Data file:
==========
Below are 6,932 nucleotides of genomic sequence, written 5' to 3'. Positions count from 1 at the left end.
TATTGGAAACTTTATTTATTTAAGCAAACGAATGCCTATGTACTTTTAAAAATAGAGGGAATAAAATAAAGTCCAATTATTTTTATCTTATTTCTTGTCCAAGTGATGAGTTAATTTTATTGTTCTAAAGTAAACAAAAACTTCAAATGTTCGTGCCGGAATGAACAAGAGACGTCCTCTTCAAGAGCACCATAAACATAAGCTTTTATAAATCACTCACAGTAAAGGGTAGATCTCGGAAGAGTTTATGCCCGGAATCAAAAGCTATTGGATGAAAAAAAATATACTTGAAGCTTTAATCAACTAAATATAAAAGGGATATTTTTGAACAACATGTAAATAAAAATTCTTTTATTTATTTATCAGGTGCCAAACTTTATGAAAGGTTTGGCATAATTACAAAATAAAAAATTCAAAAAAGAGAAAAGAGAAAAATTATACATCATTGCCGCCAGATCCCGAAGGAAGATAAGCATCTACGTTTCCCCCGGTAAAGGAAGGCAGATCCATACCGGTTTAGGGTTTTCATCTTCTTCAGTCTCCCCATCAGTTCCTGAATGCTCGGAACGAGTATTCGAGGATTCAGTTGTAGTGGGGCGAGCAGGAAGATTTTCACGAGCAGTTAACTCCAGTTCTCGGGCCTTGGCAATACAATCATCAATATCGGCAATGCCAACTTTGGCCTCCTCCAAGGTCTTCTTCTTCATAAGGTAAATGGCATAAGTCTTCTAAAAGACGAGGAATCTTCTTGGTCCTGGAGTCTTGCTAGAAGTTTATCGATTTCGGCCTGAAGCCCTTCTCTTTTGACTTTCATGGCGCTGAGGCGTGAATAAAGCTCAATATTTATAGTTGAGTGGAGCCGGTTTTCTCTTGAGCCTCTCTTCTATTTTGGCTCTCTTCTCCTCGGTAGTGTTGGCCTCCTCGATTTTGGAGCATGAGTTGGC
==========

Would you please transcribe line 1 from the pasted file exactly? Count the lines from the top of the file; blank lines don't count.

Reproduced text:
Below are 6,932 nucleotides of genomic sequence, written 5' to 3'. Positions count from 1 at the left end.